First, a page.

McGill students are hip. Not all of us, of course, but certainly a higher proportion are than at other Canadian universities. Though now a clichéd label, ‘hipsters’ can be found in every McGill faculty, in every organization, at every samosa sale. Hell, even some of our professors are more hip than our hometown friends. And while this unique demographic phenomenon could be chalked up to the fact that we are a concentrated group of academics living in a North American cultural hub, I wonder if there might be an additional reason for this ‘hipness,’ which has less to do with the courses we take, and more to do with the social classes to which we belong.
Our student body as a whole is undeniably privileged. In 2009, McGill conducted a demographic survey which revealed the general background of the student population as largely low-debt, and in high socioeconomic standing: “[McGill students’] relatively low level of debt and their parents’ relatively high educational attainment suggest that, as a group, they are from relatively privileged backgrounds. It further suggests that McGill undergraduates are not as socioeconomically diverse as undergraduates at other Canadian universities,” the survey read.
This relative affluence is bound to have an effect on the student body, and on the university’s vibe as a whole. But to link a privileged demographic with our hipster culture might seem irrelevant, or even counterintuitive. Where is the connection between a bourgeois upbringing and the often alternatively-dressed students who attend McGill?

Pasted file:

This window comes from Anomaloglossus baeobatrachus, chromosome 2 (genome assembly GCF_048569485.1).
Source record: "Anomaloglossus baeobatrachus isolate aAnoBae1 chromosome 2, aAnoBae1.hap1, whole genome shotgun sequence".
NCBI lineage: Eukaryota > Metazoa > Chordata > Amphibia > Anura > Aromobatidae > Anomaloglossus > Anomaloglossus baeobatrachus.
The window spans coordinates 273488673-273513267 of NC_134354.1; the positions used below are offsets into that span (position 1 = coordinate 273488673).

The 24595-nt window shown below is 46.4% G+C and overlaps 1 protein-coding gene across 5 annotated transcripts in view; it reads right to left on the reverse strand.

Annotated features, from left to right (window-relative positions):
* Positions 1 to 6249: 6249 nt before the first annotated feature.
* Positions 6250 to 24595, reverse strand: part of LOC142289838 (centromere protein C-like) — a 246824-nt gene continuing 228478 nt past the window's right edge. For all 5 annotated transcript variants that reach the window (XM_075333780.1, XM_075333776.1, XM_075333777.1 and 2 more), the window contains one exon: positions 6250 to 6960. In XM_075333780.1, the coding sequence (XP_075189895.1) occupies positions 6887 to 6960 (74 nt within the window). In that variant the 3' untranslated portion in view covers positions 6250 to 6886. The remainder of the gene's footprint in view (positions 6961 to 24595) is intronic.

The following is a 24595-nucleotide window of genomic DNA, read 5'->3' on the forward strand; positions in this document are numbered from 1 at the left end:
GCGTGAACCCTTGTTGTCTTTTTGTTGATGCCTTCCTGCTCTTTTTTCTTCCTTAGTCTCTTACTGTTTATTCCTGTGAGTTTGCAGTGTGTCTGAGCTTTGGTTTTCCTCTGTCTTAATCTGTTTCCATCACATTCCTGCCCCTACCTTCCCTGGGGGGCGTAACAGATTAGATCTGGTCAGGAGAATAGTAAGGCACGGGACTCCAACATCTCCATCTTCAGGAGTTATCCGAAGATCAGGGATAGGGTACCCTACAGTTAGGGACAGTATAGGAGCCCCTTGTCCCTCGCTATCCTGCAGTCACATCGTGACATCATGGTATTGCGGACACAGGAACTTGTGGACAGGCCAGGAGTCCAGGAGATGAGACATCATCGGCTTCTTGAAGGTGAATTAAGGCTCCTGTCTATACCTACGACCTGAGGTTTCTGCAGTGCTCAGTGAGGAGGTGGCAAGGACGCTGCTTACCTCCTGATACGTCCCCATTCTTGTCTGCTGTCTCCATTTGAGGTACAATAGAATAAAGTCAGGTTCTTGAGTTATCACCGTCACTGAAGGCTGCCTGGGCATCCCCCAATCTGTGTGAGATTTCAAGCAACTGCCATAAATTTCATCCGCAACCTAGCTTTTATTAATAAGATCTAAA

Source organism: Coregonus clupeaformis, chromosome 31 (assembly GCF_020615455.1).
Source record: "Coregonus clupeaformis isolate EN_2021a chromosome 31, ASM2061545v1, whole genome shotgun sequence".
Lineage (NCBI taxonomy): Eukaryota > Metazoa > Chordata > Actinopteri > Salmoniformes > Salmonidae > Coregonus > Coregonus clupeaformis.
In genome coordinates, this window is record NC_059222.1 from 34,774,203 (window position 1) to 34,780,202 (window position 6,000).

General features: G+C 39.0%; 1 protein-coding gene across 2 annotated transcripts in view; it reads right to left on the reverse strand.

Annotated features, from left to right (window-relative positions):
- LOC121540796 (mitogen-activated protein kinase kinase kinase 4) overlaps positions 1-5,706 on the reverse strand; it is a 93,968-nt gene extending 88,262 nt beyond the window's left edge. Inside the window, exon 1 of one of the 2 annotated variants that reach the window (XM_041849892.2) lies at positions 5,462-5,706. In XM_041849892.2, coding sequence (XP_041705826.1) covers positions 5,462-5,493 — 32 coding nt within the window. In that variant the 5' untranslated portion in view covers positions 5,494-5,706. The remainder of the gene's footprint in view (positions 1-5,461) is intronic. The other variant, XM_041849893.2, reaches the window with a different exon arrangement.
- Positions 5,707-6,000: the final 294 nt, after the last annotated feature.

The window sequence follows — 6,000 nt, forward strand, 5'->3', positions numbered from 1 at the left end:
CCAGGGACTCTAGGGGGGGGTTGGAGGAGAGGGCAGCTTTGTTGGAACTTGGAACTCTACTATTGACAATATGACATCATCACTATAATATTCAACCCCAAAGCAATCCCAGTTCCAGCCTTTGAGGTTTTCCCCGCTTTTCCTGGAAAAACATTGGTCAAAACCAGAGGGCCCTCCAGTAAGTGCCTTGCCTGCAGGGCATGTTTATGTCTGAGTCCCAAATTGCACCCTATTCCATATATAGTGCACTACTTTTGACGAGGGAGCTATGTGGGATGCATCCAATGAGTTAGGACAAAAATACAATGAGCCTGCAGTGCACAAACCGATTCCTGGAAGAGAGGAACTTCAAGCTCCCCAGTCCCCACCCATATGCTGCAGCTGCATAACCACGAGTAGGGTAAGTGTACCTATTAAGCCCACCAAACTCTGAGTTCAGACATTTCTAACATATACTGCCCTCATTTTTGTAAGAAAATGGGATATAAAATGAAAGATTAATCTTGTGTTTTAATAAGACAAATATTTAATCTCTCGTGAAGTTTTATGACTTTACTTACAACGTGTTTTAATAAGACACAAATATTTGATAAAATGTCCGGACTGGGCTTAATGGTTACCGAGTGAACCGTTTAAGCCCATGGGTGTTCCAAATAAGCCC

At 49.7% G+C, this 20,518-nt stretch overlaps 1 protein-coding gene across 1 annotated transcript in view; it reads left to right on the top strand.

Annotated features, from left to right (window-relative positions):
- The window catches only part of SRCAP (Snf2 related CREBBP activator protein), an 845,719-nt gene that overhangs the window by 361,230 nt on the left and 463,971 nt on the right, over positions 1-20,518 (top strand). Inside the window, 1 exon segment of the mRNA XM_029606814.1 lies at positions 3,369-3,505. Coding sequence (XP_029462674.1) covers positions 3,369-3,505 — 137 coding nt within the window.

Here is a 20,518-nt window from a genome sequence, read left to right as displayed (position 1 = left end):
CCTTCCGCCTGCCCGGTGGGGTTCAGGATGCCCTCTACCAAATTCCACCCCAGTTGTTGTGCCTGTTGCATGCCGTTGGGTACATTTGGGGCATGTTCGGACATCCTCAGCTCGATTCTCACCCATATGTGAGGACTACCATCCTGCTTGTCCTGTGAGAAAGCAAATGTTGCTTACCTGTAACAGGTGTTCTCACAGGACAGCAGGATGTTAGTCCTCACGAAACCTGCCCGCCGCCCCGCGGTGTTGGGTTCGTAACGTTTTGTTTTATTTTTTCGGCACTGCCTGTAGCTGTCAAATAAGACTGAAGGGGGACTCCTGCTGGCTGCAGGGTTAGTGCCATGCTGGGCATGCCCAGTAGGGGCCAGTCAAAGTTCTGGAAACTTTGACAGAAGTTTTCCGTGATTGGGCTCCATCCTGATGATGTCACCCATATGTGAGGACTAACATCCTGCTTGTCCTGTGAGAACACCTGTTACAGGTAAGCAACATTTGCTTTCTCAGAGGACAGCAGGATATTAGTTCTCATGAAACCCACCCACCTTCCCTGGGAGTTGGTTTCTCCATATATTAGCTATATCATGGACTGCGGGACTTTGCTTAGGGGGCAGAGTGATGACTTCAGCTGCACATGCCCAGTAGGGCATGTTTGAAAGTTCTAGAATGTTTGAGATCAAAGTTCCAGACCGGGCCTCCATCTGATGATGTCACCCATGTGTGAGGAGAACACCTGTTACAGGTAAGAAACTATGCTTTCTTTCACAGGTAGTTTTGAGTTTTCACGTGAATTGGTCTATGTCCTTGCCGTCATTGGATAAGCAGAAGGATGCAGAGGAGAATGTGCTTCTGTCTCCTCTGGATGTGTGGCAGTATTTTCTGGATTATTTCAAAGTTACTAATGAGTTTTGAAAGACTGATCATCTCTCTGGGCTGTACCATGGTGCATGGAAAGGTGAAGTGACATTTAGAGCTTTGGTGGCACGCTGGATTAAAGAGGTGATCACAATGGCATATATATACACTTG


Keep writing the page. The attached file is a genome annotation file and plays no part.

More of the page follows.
Though now a clichéd label, ‘hipsters’ can be found in every McGill faculty, in every organization, at every samosa sale. Hell, even some of our professors are more hip than our hometown friends.
Pierre Bourdieu is a sociologist and cultural theorist who can help connect this gap. He is known for examining the relationship between taste and economic class, and for rejecting the one-dimensional notion that each class-grouping defines their taste and consumption patterns by displaying their corresponding wealth-status. Instead, Bourdieu claims, taste doesn’t directly signify our class, but rather helps us distinguish ourselves from other classes. We define ourselves through our relations toward (and against) others, through what we wear, who we listen to, where we live, and so on. Stick with me on this.
Each class, according to Bourdieu, generally defines its taste in order to echo the class above them, in an unconscious effort to ‘transcend’ into a higher class: the working class dress to emulate the middle class, the middle class dress to emulate the upper class; however, Bourdieu also presents a twist in this linear chain – the upper class (being at the top of the chain) will often cycle back to the working class for inspiration. This cyclical model could explain the dichotomy between economically privileged McGill students and their modest, scruffy, hipster aesthetic choices. In a broader sense, it also explains why dive-bar-inhabiting hipsters are also big consumers, a claim made undeniable with the presence of pricey, hip mega-stores like Urban Outfitters. Upper class youth are reappropriating working class style, and are willing to pay whatever’s necessary to do so.